By Alexa Epitropoulos | email@example.com
Though Alexandria is more than two hours from Charlottesville, Virginia, where white supremacists hosted a rally on Saturday that resulted in one death and numerous injuries, its impact was deeply felt by city leaders and residents.
The events at Charlottesville prompted, at least in part, the cancellation of a city meeting scheduled for Thursday evening about renaming Jefferson Davis Highway, a name that parts of U.S. 1 goes by within Alexandria city limits.
“The national attention on Charlottesville has generated significant local discussion of related issues. At the very least, the original meeting venue would not have been large enough for the expected crowd and we were concerned about finding a suitable new location and giving proper public notice in time for Thursday night,” City Spokesperson Craig Fifer said in an email. “The Advisory Group was also concerned that given the level of feedback the city is receiving on issues related to Charlottesville, but not the street name, that the hearing could be drowned out by issues not within its scope.”
Fifer said the meetings for Jefferson Davis Highway renaming would still be held on Sept. 25 and Oct. 5, as previously scheduled. A survey where residents can suggest new names is available until Sept. 15 on the city’s website, through the mail and in person, and the advisory group is still expected to give a recommendation to city council on a new name in October.
Former City Councilman Frank Fannon praised the move, saying a meeting at this time would further divide Alexandria residents.
“Thank you for canceling [the hearing]. We do not need the KKK, White Supremacist[s] and other evil people filled with hatred coming into our city,” Fannon said in a statement emailed to city council members. “I know you have been through this discussion and it is not pretty. You will only divide people further with this hearing. The Charlottesville city council has blood on their hands and none of this would have happened if they did not make the 3-2 vote to remove the [Robert E.] Lee Statue.”
Alexandria’s own Confederate statue, named “Appomattox,” for the final battle before Lee’s surrender to Union General Ulysses S. Grant, sits at the center of the intersection of Washington and Prince streets in Old Town. It depicts a weary, defeated Confederate soldier facing South, presumably toward his fallen comrades.
The Appomattox has been the subject of significant debate over the years. Last year, city council voted unanimously to move the statue, but the state legislature, which would have to pass legislation to make the move possible, has declined to do so.
Mayor Allison Silberberg condemned the events in Charlottesville over the weekend and said city council, through its unanimous vote to rename Jefferson Davis Highway and remove the Appomattox statue, has shown its commitment to diversity.
“What happened in Charlottesville is unbelievably tragic and shocking and there’s no place for intolerance in our community and the hate speech and actions of the white supremacists, KKK and Neo-Nazis have no place in Virginia, nor in America,” Silberberg said.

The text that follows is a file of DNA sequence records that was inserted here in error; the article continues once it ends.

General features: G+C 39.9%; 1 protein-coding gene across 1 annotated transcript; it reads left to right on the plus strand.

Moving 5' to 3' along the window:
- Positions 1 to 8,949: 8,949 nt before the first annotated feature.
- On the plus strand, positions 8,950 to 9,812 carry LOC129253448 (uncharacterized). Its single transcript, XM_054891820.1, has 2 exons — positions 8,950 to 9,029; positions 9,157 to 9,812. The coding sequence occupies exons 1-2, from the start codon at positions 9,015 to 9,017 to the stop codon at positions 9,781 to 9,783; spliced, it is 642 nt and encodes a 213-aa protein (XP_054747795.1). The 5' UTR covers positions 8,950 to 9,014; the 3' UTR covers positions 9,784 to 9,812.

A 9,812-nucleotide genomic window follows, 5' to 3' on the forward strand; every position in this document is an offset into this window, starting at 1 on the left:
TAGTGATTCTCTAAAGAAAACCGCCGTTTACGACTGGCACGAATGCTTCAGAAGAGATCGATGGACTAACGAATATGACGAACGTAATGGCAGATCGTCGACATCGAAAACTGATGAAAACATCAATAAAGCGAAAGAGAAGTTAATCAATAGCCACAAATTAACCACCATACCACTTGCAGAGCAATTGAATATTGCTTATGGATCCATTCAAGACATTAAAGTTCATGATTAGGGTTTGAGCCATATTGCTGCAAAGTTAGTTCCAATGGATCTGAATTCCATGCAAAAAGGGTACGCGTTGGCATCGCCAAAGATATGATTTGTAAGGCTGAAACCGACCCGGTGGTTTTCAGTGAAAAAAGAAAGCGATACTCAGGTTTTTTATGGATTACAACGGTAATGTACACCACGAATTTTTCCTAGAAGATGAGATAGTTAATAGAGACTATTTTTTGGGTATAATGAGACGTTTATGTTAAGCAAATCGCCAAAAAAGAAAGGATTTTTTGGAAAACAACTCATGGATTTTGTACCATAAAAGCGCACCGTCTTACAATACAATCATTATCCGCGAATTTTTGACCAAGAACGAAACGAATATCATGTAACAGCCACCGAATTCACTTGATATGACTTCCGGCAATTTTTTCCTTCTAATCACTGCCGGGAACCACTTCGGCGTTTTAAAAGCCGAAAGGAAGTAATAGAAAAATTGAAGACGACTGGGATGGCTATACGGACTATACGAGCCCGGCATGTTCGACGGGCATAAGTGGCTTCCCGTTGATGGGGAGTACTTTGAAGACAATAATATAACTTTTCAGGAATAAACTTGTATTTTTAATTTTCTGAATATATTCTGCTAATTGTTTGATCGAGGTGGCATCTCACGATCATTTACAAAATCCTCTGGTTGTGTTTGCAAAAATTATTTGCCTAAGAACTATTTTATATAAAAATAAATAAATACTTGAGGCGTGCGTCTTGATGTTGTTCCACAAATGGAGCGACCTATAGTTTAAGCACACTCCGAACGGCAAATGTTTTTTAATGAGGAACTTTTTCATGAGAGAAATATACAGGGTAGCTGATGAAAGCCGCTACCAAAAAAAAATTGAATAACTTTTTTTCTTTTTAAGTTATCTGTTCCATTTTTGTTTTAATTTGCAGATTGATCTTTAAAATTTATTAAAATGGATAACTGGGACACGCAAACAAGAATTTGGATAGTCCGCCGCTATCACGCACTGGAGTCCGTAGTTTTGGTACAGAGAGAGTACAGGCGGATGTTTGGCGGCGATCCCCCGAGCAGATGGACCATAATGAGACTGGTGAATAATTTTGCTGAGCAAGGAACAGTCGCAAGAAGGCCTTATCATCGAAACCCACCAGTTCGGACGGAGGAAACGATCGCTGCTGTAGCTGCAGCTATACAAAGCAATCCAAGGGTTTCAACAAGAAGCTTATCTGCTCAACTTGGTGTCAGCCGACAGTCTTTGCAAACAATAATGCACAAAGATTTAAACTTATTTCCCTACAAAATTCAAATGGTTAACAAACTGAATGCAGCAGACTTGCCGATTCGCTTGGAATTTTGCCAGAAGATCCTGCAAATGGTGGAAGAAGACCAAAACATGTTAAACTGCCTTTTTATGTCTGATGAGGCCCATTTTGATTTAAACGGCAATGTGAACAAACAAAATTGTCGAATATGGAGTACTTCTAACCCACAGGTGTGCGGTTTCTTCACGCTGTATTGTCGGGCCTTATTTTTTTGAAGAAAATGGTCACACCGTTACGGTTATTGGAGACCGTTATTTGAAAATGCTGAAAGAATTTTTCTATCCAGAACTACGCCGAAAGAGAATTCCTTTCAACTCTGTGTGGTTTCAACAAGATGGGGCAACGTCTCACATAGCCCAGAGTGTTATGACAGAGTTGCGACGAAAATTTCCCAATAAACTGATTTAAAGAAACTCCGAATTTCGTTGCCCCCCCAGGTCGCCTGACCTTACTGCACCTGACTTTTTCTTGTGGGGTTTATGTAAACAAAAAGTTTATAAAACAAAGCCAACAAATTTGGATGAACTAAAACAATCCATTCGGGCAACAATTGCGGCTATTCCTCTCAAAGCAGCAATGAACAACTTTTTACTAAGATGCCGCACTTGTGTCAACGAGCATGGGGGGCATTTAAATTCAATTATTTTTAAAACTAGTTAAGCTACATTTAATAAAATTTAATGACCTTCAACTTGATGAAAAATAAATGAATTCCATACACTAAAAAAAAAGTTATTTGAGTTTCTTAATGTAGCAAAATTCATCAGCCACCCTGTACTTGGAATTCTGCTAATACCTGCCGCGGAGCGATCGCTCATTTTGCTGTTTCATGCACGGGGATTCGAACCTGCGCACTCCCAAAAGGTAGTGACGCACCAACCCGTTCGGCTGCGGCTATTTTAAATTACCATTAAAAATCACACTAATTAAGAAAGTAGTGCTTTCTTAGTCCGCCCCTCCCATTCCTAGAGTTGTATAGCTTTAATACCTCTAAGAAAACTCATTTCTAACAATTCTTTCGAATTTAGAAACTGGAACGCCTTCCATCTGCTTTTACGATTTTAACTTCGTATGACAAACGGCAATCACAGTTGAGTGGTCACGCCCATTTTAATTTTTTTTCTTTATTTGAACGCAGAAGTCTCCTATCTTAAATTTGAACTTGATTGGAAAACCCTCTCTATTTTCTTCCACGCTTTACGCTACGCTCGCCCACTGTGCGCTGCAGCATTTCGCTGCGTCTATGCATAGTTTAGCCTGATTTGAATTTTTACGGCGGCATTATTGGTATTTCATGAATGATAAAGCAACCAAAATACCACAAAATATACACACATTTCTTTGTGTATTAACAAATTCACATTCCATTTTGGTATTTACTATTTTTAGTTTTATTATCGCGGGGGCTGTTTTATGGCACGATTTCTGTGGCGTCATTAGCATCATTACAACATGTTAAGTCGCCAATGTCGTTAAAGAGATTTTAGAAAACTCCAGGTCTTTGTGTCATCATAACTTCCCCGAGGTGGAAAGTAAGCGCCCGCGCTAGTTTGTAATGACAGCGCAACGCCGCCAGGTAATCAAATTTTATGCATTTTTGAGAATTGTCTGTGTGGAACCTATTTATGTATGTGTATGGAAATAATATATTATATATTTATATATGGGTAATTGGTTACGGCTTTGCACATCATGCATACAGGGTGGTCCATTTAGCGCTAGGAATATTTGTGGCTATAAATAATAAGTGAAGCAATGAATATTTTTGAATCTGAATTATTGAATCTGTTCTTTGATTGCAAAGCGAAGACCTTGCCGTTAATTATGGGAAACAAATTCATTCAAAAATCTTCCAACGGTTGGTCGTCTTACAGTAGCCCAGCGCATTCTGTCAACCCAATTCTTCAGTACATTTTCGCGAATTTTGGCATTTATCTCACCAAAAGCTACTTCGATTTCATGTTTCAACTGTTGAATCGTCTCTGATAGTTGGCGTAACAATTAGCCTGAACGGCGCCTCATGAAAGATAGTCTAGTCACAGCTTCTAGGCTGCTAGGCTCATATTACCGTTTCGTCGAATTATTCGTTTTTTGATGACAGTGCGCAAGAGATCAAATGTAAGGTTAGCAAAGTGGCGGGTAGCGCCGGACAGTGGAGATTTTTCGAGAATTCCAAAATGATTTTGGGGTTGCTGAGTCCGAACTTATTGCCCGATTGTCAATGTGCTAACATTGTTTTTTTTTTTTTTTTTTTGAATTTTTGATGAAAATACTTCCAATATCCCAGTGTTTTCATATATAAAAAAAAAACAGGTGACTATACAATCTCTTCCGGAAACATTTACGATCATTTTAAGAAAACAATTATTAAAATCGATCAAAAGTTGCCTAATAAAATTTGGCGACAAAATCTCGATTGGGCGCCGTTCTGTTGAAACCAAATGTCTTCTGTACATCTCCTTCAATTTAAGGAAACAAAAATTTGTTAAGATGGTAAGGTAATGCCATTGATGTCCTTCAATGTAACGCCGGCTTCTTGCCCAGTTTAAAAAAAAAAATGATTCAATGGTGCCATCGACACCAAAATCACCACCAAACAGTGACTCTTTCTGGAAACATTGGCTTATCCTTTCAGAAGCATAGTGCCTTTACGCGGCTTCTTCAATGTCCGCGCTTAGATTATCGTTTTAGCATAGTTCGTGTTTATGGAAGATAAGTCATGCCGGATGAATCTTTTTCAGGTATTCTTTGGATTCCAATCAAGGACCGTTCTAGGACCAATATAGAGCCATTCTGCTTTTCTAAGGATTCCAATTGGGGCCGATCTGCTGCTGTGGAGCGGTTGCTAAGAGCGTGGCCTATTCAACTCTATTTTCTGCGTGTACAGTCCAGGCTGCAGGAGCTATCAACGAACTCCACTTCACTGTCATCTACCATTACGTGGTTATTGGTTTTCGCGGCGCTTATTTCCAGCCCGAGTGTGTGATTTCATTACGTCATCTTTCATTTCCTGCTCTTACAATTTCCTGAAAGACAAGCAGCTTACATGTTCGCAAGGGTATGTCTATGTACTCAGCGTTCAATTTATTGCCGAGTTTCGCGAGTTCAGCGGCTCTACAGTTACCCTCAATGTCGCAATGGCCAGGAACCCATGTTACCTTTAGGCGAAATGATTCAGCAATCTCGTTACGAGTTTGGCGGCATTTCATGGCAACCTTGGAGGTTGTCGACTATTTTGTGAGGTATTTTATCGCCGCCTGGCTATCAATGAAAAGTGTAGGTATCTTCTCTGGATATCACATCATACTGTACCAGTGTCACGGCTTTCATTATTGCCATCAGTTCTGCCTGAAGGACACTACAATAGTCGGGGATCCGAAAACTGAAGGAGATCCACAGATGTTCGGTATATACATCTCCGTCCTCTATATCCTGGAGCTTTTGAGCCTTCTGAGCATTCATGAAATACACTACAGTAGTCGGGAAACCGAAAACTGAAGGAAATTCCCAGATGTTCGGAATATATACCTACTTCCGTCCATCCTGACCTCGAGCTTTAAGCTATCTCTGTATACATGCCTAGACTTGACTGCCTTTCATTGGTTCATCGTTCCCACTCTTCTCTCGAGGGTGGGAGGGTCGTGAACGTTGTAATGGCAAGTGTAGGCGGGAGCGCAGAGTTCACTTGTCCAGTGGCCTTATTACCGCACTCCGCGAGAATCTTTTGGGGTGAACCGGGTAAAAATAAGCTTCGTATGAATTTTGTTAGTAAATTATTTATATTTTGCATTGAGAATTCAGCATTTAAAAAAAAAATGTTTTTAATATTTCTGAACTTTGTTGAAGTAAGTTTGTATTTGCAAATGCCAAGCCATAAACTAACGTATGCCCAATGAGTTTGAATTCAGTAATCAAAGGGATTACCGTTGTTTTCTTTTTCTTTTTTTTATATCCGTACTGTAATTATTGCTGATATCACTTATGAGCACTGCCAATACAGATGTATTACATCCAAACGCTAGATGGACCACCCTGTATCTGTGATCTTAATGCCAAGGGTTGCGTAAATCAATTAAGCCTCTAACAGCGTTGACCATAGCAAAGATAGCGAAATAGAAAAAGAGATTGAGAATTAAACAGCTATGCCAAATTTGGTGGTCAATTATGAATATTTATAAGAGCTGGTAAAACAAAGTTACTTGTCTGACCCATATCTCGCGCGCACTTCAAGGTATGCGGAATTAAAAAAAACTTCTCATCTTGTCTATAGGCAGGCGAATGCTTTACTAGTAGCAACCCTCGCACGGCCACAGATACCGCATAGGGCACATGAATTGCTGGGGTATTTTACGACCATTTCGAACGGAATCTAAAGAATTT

Silberberg cited Alexandria’s statement on inclusiveness, signed by all councilmembers in November 2016, and said the city will continue to push forward on moving the statue.
“I believe our country can come together and I hope and pray that it does. My thoughts and prayers go out to the loved ones of Heather Heyer, the young woman who died in Charlottesville, as well as the two Virginia State Police Troopers [Lieutenant H. Jay Cullen and Trooper Berke M. M. Bates, who died in a helicopter crash]. It’s unbelievably tragic. Then there are a number of individuals injured and terrorized by these hate groups. We should call it out as it is. That’s not the country we all love,” Silberberg said.
Councilman John Chapman said even before the events in Charlottesville this weekend, the removal of the statue and the renaming of Jefferson Davis Highway have been a priority for city leaders.
“I would start off by saying even before this weekend, it’s been extremely important for us,” Chapman said. “This spotlights the importance of it for people who haven’t been paying attention.”
Chapman said there’s a difference between remembering history and glorifying heroes of the Confederacy.
“By allowing names and statues to continue, we indicate we’re in a lockstep with previous generations,” Chapman said. “This signifies they did something valiant, when history says differently.” The events at Charlottesville led to a local demonstration on Sunday organized by Grassroots Alexandria, which was held near alt-right leader Richard Spencer’s office at 1001 King St. in Old Town.
Dimitry Valueva, who attended the event, said around 100 people participated. An additional event, Picnic for Peace, took place on Wednesday night.
“Many people were upset and horrified about what happened on that day [in
Charlottesville]. People were carrying signs with slogans… What I found very appropriate was that people started singing ‘We shall overcome,’” Valuev said. “Sometimes songs can say more than words. Maybe it was the right time for that.”
An Alexandria resident also organized a small silent vigil on the sidewalk across the street from Spencer’s office.
Boyd Walker, who attended the vigil, said Spencer surprised the crowd by showing up in person. This appearance was also shown in a video Walker posted on Facebook.In Walker’s video, vigil attendees sang “The Star Spangled Banner,” which Spencer appeared to mock. Spencer, who Walker said spent 10 to 15 minutes interacting with vigil attendees, also asked those gathered, “do any of you not suck?” No violence, however, took place and, shortly after, Boyd said Spencer left the scene of the vigil.